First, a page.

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Rare but treatable parrot disease in Carroll

The Carroll County Health Department has issued a health alert for anyone who keeps tropical birds, such as parrots or cockatoos, or those who may have had recent contact with them.

Working with the Humane Society of Carroll County, the Health Department investigated a bird that had been kept at the Ruffled Feathers Parrot Rescue and Sanctuary and tested positive for avian chlamydiosis, according to a Health Department news release.

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Birds infected with this bacterial disease may appear drowsy, have trouble eating, exhibit ruffled feathers, have discharge from their eyes or noses and diarrhea. The disease most commonly affects parrots or other, similar tropical birds and can be treated with antibiotics once identified, according to Deputy Health Officer Dr. Henry Taylor.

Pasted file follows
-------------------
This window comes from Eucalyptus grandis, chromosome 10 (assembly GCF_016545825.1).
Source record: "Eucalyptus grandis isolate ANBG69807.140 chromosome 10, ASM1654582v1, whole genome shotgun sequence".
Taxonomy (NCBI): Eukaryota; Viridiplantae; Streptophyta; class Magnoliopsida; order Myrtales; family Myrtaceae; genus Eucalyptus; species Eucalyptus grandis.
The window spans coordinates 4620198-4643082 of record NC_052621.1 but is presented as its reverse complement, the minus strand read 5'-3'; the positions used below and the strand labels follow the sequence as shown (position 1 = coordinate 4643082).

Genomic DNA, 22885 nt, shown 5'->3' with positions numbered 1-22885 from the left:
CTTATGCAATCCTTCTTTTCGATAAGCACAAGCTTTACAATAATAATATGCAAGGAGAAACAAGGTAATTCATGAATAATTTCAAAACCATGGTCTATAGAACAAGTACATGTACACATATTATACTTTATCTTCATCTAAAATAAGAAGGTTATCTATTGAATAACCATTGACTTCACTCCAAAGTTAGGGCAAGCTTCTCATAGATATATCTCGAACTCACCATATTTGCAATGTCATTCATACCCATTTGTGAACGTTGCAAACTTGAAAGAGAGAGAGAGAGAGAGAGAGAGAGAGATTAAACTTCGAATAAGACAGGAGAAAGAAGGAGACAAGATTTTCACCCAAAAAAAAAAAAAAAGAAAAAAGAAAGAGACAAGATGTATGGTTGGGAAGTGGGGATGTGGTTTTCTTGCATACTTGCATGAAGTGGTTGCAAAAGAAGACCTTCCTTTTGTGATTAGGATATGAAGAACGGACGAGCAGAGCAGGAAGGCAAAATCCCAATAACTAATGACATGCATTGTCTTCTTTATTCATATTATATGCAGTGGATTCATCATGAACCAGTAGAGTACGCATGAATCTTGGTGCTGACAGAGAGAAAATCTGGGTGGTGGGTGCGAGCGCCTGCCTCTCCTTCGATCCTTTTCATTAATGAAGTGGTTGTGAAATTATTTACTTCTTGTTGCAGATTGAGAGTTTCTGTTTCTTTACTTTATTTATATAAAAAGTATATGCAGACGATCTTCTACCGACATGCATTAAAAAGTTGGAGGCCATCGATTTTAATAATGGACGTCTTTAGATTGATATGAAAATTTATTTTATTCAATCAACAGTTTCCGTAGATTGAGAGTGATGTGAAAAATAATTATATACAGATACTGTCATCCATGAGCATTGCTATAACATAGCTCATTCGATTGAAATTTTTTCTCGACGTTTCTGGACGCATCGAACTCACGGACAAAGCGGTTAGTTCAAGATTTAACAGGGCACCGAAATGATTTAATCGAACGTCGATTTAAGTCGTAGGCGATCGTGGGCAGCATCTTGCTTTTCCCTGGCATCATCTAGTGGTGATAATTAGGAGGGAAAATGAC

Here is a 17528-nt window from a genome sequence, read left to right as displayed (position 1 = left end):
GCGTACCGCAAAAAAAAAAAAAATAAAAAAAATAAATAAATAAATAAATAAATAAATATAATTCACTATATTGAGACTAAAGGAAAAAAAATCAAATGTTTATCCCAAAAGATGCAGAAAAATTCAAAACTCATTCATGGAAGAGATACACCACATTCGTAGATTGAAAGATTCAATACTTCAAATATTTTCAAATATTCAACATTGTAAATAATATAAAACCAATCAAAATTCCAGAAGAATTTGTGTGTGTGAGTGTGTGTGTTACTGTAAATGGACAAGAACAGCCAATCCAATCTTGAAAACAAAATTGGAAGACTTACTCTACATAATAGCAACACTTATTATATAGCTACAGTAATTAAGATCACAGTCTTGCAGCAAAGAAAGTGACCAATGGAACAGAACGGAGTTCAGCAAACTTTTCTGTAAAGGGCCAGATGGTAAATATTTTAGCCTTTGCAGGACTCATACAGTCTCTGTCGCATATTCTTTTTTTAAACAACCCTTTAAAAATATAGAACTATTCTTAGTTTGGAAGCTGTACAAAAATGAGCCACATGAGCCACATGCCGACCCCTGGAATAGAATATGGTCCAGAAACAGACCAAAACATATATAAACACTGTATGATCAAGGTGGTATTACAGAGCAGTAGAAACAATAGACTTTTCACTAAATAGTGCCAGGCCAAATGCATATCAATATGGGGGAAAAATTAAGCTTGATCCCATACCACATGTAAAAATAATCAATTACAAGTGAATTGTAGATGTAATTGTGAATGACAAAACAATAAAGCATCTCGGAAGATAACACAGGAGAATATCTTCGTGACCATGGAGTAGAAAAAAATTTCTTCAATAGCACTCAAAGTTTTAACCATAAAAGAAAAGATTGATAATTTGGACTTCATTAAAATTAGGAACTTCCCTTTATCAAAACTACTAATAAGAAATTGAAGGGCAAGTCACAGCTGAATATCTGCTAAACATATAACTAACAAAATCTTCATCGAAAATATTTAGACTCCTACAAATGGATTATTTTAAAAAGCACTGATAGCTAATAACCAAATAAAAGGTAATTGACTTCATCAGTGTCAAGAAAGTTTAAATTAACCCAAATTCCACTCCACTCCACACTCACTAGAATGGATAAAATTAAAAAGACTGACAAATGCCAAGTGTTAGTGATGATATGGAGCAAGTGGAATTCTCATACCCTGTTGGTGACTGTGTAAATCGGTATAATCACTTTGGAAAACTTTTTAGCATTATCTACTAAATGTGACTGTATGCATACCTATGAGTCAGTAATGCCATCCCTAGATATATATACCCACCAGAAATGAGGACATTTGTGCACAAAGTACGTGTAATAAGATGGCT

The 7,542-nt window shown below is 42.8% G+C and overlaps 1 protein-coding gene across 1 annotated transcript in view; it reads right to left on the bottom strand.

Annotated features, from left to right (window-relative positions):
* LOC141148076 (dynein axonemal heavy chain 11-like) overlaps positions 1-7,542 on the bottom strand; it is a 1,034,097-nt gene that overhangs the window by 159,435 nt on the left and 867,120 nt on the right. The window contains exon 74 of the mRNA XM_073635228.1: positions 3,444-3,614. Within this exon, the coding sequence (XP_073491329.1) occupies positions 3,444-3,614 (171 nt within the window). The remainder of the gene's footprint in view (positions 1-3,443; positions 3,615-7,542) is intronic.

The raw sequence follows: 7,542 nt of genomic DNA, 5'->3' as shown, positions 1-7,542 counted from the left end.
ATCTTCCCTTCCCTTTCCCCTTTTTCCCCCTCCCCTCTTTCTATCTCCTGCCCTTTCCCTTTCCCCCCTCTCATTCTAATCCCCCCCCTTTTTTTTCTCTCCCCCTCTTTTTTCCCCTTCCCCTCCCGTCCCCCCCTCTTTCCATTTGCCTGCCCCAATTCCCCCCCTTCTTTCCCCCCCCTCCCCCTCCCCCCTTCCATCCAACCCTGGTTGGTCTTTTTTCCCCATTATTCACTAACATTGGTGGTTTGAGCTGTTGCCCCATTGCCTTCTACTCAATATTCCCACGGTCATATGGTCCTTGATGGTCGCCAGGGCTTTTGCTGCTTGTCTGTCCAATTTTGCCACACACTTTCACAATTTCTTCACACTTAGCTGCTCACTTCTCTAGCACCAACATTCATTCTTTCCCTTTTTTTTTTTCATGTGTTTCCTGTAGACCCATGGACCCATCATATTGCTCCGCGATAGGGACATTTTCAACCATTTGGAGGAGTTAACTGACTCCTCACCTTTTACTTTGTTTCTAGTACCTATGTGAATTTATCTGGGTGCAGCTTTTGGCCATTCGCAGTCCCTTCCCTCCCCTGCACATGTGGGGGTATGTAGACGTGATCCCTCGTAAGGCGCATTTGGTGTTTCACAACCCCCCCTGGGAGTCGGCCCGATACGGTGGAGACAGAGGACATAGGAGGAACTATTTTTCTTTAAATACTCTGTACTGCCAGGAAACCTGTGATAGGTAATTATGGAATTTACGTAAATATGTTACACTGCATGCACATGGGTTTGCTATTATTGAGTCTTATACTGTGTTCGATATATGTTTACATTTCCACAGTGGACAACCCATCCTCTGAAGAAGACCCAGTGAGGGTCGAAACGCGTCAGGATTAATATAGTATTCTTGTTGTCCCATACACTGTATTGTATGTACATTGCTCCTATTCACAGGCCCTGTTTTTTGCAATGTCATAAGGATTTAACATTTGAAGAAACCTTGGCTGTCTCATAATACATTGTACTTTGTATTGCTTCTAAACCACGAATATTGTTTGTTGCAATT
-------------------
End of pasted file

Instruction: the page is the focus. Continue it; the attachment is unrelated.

"If people have a tropical bird that is sick, they should have a vet look at that," he said.

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Of additional concern is that avian chlamydiosis can be passed on to humans — where it is called psittacosis — through contact with sick birds, including inhaling aerosolized fluids or excrement, mouth to beak contact or handling a sick bird's feathers, according to the release.

The incubation period lasts between five to 14 days and may cause symptoms of fever, body and head aches, chills, and a dry cough in people, but is easily treated with antibiotics.

The key, Taylor said, is recognizing that psittacosis could be the issue and not some other, more common illness.

"Since it's readily treated, we wanted people to be aware if they had been to that facility or around tropical birds," he said. "It may not be something their doctors would think of unless they mention it."

Psittacosis is not highly contagious, Taylor said, but people who have been to the Ruffled Feathers Parrot Rescue and Sanctuary or been around birds with some connection to the facility should be aware that this rare bird disease could be the cause of symptoms should they develop them.

410-857-3317

twitter.com/CCt_Health

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